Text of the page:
Another highlight of the evening was a video presentation of the FARMS Year in Review for 1995 (copies are available at no charge; see the order form). It reviewed activities, presentations, and publications of the last year and previewed upcoming events and activities for 1995-96. The video also included the announcement that FARMS plans to construct a new building, beginning in the next year (see the president's message on page 5).
Review Continues Picks and Pans
The most highly recommended item in the latest Review of Books on the Book of Mormon (volume 7, number 2) is not a single book but a resource library of books on CD-ROM, the LDS Collectors Edition from Infobases. Editor Daniel Peterson gives it three stars (out of a possible four stars) for its usefulness to the student of the scriptures, and reviewer Larry K. Smith calls it a "quantum leap forward" for study and research on the scriptures and related topics because it brings together such a large quantity of good books at such a low price (less than 20¢ a book in the 1995 edition), along with good search capabilities and options for individualizing the material.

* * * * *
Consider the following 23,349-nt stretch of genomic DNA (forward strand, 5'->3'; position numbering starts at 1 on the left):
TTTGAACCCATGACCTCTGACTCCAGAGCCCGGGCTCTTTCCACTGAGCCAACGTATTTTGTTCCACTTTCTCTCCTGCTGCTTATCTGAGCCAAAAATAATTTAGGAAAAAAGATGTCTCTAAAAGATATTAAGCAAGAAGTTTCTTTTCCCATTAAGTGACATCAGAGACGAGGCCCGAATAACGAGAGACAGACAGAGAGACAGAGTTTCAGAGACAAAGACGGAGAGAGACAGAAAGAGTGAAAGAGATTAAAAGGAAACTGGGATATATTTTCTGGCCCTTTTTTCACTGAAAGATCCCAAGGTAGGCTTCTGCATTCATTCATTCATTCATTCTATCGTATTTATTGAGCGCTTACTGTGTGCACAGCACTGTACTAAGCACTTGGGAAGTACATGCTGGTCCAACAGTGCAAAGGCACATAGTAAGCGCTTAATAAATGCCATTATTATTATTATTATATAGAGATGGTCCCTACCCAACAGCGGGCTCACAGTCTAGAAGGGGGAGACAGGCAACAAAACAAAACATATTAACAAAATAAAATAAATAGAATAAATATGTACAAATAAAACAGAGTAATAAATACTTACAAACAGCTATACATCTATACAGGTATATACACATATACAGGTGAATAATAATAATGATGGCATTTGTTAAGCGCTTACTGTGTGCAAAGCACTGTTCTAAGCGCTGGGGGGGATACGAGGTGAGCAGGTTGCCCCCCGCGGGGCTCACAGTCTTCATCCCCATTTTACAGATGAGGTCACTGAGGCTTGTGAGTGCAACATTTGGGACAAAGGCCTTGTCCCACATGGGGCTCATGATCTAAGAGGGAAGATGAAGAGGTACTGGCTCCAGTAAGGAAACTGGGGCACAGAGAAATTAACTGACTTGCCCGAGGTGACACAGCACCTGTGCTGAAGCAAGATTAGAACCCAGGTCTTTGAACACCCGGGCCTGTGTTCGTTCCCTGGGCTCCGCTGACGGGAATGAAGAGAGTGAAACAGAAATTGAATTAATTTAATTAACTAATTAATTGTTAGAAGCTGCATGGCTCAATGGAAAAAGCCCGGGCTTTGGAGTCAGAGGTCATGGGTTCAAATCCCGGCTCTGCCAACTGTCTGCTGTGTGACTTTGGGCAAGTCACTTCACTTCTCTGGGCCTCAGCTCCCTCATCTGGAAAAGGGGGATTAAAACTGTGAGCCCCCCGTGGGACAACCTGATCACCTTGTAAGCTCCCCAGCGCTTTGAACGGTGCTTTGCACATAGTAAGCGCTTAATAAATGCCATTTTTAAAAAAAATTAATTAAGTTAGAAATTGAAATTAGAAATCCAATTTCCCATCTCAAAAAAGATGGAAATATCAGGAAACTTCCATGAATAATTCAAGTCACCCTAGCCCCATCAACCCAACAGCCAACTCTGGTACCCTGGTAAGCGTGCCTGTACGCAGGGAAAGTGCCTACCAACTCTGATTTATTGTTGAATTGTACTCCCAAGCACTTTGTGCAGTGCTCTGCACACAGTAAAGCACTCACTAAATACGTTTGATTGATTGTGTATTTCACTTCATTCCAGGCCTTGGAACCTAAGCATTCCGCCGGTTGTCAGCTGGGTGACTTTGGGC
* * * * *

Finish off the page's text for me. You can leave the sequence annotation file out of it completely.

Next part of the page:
Receiving less favorable review is Decker's Complete Handbook on Mormonism, which Peterson described as "not . . . an indescribably horrid book . . . merely a very, very bad one." Mormonism, by Jan Shipps, originally published ten years ago, before the Review began, receives retrospective attention from Louis Midgley. He finds that despite its strengths, it is inadequate in its treatment of the Book of Mormon.
The table of contents of this issue of the Review is as follows:
Overview of the Book of Mormon, reviewed by Larry K. Smith
First Nephi: Study Book of Mormon, review by Larry K. Smith
Charles, Melodie Moench, "Book of Mormon Chronology," reviewed by Martin S. Tanner
Decker, Ed, Decker's Complete Handbook on Mormonism, reviewed by Daniel C. Peterson
Epperson, Steven, Mormons and Jews: Early Mormon Theologies of Israel, reviewed by Frank F. Judd, Jr., and Terrence L. Szink
Marquardt, H. Michael, and Wesley P. Walters, Inventing Mormonism: Tradition and the Historical Record, reviewed by Larry C. Porter